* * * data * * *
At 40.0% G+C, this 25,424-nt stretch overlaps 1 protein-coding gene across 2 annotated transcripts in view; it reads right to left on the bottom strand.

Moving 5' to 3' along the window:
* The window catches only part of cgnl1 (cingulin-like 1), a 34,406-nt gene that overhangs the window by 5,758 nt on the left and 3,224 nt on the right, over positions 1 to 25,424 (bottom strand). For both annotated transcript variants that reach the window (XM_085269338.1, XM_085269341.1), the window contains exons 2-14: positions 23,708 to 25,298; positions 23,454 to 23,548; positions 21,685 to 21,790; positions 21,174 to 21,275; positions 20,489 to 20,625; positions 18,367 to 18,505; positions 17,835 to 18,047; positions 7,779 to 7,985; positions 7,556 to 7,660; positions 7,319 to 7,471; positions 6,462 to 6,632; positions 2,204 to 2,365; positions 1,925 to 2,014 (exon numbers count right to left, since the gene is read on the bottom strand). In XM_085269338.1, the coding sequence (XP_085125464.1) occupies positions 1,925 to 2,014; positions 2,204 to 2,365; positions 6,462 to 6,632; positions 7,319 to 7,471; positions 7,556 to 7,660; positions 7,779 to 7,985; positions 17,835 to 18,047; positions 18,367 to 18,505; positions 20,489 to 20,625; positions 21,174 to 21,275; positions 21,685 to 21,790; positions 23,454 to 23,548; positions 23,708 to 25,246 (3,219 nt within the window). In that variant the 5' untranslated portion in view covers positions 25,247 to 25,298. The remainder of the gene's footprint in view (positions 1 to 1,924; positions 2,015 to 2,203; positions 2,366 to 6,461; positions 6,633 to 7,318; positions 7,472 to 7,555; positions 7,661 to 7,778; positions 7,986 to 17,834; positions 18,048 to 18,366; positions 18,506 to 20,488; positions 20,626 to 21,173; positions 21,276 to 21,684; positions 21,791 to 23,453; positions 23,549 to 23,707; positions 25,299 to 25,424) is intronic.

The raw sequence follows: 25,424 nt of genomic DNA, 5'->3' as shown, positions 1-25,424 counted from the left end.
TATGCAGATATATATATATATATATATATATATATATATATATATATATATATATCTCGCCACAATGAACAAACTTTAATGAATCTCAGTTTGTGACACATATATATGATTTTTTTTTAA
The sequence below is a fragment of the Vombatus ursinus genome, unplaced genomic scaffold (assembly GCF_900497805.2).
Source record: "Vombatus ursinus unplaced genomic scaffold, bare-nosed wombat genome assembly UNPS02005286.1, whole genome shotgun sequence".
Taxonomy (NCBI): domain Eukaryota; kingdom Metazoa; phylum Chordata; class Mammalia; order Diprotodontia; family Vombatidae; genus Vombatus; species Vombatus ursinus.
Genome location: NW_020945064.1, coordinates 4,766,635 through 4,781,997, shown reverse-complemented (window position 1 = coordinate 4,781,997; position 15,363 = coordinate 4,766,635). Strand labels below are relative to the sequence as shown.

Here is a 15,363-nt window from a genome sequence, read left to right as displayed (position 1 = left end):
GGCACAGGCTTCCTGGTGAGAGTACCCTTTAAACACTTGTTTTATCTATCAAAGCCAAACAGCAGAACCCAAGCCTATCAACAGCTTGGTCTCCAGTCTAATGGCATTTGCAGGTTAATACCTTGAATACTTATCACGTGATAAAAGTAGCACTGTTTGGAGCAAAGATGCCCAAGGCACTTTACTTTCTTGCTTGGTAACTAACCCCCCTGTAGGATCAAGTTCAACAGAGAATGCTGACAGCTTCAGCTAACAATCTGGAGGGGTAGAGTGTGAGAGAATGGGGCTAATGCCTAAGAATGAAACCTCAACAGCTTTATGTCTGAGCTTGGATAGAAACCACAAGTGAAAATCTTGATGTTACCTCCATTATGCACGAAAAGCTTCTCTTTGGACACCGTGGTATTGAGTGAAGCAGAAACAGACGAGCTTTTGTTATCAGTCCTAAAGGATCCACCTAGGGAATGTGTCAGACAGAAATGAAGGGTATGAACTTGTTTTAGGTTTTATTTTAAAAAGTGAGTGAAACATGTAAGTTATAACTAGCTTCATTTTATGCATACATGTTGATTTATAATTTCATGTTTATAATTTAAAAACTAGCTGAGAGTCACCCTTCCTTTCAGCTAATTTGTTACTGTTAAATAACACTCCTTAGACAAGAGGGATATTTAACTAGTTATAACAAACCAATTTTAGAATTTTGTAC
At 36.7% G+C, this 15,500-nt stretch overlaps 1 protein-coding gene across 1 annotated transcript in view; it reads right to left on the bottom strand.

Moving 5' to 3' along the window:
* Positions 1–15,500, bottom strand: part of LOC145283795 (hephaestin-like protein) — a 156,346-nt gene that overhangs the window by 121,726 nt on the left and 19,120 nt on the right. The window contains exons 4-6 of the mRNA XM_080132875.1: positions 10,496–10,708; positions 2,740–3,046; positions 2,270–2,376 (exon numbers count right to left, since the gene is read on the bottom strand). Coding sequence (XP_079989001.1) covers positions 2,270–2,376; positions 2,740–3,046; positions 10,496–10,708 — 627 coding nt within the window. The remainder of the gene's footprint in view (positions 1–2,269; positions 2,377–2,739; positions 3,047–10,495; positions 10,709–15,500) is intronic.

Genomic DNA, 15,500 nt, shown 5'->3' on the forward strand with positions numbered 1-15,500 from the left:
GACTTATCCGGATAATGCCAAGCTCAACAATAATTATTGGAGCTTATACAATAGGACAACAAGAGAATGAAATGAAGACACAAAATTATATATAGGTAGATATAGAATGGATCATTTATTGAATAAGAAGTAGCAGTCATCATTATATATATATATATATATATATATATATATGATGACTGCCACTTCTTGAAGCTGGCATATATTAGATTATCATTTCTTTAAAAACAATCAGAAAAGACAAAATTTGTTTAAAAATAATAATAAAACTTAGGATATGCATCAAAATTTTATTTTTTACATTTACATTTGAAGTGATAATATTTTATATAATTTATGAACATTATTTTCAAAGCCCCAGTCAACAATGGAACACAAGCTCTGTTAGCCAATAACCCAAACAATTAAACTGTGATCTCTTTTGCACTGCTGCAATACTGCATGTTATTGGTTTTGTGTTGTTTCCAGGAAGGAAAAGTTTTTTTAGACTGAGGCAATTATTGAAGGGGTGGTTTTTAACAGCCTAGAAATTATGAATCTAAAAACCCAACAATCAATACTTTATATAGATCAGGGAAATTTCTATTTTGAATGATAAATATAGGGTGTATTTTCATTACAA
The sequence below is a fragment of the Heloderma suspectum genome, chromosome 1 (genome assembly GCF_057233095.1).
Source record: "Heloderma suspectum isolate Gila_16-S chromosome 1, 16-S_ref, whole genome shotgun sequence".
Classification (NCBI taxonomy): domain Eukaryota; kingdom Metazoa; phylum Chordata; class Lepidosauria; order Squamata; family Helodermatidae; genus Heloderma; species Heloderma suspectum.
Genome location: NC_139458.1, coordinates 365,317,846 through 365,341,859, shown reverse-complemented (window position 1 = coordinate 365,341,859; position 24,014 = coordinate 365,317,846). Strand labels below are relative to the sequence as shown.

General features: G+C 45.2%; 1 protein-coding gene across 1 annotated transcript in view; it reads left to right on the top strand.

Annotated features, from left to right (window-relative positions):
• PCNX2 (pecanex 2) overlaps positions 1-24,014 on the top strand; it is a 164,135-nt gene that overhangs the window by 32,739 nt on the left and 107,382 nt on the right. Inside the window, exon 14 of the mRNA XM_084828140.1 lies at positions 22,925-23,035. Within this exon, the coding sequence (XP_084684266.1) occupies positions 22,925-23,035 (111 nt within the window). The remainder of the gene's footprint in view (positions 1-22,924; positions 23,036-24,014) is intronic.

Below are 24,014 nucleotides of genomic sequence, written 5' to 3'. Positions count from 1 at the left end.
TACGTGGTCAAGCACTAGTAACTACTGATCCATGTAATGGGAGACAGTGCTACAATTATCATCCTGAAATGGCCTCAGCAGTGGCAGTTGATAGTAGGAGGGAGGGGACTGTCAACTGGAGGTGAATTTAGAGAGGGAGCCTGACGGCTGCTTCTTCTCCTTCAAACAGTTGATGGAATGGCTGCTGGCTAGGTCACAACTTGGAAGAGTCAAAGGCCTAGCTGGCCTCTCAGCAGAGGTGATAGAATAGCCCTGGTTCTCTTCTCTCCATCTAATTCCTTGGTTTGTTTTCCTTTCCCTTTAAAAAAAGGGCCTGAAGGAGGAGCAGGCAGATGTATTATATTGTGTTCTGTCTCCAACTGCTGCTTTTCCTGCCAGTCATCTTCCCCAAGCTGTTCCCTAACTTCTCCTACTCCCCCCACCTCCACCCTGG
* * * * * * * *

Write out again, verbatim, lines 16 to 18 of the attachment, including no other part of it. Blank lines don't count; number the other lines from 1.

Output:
GACTTATCCGGATAATGCCAAGCTCAACAATAATTATTGGAGCTTATACAATAGGACAACAAGAGAATGAAATGAAGACACAAAATTATATATAGGTAGATATAGAATGGATCATTTATTGAATAAGAAGTAGCAGTCATCATTATATATATATATATATATATATATATATATGATGACTGCCACTTCTTGAAGCTGGCATATATTAGATTATCATTTCTTTAAAAACAATCAGAAAAGACAAAATTTGTTTAAAAATAATAATAAAACTTAGGATATGCATCAAAATTTTATTTTTTACATTTACATTTGAAGTGATAATATTTTATATAATTTATGAACATTATTTTCAAAGCCCCAGTCAACAATGGAACACAAGCTCTGTTAGCCAATAACCCAAACAATTAAACTGTGATCTCTTTTGCACTGCTGCAATACTGCATGTTATTGGTTTTGTGTTGTTTCCAGGAAGGAAAAGTTTTTTTAGACTGAGGCAATTATTGAAGGGGTGGTTTTTAACAGCCTAGAAATTATGAATCTAAAAACCCAACAATCAATACTTTATATAGATCAGGGAAATTTCTATTTTGAATGATAAATATAGGGTGTATTTTCATTACAA
The sequence below is a fragment of the Heloderma suspectum genome, chromosome 1 (genome assembly GCF_057233095.1).
Source record: "Heloderma suspectum isolate Gila_16-S chromosome 1, 16-S_ref, whole genome shotgun sequence".